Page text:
In a recent (November 26, 2017) United States District Court for the Northern District of Illinois opinion on Paraskevas v. Price, the Court concluded that Medicare did not abuse its discretion in finding the state court settlement order was not on the merits and was therefore not binding on CMS when seeking reimbursement of conditional payments. In the claim, the Court found settlement compensated Plaintiff not only for the wrongful death action, but also the estate's survivor claims in connection with the medical malpractice claim and because of that compensation, Medicare had a right to reimbursement for conditional payments. Medicare had sought that reimbursement in a decision and the Court found that Medicare's decision was affirmed, and Plaintiff owed $105,000 plus interest in reimbursement of conditional payments.

 

Briefly, Toula Paraskevas ("Plaintiff") sued Thomas E. Price as the Secretary of the United States Department of Health and Human Services ("Defendant," "Medicare," or the "Secretary"). Plaintiff was the surviving spouse of her deceased husband George Paraskevas ("George"), who had been diagnosed with prostate cancer in April 2007 and passed away on January 2, 2012. From George's diagnosis until his death, Medicare conditionally paid medical bills totaling $253,546.73 on George's behalf.

 

In 2009, Plaintiff and her husband George filed a medical malpractice lawsuit in the Circuit Court of Cook County, Illinois against George's primary care physician, his urologist, and their respective practice groups. In fall of 2012, Plaintiff tentatively settled the case, both the estate's survival claims and the wrongful death claims with George's primary care physician and his practice group for $250,000 plus costs. Those defendants were dismissed from the case. However, they were again added to the case on September 11, 2013 after the tentative settlement broke down. On September 23, 2013, the state court granted the urologist and his practice group's motion to dismiss for failure to state a claim. The primary care physician and his practice group remained in the case. The state court also granted Plaintiff leave to file a second amended complaint; however, counsel failed to file the second amended complaint.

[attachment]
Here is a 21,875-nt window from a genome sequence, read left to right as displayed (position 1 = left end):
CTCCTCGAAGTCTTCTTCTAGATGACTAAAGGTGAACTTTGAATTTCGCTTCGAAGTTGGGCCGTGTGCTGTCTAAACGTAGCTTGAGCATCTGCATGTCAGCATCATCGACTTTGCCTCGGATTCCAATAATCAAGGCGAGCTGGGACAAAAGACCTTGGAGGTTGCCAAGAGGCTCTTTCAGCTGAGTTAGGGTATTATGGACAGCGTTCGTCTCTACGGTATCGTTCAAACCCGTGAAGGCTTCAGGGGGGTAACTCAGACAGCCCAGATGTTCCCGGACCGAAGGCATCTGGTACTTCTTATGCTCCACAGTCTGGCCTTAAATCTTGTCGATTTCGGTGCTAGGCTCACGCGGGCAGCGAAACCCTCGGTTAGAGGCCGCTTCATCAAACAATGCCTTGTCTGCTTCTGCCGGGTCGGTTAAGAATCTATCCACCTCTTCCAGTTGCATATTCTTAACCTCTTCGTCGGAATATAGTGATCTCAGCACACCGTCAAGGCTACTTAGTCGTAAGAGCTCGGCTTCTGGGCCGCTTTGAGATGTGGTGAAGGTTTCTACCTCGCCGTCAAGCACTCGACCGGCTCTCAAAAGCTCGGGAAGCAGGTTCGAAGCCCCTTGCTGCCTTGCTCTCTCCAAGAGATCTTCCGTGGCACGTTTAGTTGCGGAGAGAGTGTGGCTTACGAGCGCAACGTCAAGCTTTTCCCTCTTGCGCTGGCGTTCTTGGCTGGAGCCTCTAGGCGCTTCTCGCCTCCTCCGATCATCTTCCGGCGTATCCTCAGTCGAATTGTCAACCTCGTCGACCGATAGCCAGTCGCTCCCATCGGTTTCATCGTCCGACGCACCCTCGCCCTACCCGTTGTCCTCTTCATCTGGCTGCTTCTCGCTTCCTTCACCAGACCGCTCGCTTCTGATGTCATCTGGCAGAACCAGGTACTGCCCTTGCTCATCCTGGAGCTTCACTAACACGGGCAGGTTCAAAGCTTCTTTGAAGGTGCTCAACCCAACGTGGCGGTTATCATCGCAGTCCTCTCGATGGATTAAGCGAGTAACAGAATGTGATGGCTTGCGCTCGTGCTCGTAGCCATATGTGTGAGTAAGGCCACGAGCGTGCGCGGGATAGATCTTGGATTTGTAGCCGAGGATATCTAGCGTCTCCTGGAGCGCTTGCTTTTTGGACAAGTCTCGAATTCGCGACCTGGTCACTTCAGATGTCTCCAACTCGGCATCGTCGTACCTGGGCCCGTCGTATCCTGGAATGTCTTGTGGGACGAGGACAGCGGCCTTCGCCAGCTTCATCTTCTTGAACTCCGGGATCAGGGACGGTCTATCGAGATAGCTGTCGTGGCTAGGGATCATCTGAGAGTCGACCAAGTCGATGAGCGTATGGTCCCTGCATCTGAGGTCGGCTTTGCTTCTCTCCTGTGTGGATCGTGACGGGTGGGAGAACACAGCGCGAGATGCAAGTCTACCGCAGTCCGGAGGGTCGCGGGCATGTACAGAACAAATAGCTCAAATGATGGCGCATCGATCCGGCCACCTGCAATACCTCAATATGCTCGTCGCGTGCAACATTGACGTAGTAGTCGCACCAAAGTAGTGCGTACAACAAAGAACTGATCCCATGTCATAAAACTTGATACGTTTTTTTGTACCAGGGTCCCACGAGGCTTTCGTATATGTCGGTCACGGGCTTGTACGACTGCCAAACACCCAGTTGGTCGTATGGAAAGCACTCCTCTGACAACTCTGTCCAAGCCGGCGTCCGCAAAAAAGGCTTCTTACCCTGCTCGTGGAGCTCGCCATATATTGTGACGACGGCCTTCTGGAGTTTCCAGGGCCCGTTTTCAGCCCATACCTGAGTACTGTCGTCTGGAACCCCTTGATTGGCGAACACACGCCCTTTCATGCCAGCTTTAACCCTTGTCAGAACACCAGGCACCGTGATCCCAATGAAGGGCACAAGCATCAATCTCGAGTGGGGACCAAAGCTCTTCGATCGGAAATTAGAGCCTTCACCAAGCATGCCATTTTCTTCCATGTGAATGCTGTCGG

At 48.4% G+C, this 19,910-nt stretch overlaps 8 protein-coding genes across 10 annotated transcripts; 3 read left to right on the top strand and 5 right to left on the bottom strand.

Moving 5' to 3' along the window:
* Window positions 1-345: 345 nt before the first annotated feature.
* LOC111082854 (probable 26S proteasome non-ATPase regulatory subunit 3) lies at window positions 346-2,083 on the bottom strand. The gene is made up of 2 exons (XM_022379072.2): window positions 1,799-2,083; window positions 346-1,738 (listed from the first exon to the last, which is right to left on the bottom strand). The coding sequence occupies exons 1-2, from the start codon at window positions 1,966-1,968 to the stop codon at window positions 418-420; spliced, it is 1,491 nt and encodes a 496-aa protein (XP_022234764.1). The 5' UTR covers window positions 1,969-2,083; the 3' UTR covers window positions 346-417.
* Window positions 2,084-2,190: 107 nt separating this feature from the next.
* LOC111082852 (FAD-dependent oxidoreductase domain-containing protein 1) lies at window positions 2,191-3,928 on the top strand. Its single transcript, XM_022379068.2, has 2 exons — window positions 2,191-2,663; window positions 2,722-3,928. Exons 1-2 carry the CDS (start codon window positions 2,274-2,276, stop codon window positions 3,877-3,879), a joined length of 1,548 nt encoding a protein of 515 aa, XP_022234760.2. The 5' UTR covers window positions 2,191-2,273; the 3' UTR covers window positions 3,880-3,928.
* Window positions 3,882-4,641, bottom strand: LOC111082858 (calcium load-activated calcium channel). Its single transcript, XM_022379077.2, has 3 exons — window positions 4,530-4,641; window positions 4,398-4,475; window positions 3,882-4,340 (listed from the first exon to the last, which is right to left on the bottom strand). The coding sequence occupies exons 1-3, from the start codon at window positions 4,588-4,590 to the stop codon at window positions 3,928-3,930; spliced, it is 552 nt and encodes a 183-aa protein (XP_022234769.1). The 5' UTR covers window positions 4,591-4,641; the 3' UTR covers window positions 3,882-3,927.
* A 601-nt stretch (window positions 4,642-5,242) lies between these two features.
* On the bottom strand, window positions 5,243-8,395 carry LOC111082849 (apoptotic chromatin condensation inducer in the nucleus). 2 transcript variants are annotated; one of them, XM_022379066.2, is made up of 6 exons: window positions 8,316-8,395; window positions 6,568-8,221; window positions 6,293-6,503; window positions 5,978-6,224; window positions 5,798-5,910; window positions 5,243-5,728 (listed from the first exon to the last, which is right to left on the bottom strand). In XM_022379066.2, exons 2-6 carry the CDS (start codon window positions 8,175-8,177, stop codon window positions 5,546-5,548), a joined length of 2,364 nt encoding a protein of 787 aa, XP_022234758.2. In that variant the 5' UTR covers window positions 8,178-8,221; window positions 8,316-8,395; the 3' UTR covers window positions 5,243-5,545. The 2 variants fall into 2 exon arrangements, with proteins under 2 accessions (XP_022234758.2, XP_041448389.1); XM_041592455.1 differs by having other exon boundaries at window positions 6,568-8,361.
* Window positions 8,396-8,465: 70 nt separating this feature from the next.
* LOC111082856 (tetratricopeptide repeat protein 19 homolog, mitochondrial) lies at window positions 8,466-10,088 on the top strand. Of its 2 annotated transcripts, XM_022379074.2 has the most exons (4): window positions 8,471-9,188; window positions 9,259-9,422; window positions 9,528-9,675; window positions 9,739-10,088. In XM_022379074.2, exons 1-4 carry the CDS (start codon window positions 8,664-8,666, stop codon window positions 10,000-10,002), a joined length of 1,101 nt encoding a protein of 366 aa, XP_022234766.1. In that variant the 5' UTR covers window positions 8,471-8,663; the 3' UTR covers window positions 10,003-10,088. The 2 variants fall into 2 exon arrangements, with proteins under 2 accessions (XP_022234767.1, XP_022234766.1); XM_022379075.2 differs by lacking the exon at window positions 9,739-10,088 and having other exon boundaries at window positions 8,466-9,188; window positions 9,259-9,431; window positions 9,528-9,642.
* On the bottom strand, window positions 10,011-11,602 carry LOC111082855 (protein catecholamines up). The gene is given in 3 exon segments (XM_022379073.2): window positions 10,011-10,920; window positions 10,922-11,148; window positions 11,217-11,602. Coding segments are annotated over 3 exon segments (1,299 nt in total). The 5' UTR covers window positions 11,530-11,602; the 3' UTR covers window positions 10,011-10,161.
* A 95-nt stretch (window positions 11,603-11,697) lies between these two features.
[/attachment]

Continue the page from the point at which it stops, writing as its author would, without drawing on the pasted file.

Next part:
In December 2013, settlement was tentatively set with the PCP and his practice group paying $250,000 plus costs of $8,664.10, totaling $258,664.10 (an amount which had been previously agreed upon) and $175,000.00 of same was to be distributed to the next of kin, with $25,000 going towards attorneys' fees and $8,664.10 for expenses. Plaintiff's counsel prepared the required documents for filing the settlement in the state court and requesting distribution of the settlement proceeds to the next of kin.  

 

Plaintiff then filed the second amended complaint, eliminating the estate's survival claims pursuant to the ISA, leaving only the wrongful death claims pursuant to the IWDA. In conjunction with the second amended complaint, Plaintiff filed what she called a "Motion to Approve Settlement and Distribution, to Confirm that Settlement is Made Exclusively Pursuant to the Wrongful Death Act, and To Dismiss." The motion stated that the "settlement should be ascribed wholly to damages in the wrongful death action," and therefore not based on the value of the medical bills paid by Medicare, in what Medicare (and most informed observers!) saw as a clear attempt by Plaintiff to deny Medicare reimbursement of the $253,546.73 it had paid on George's behalf.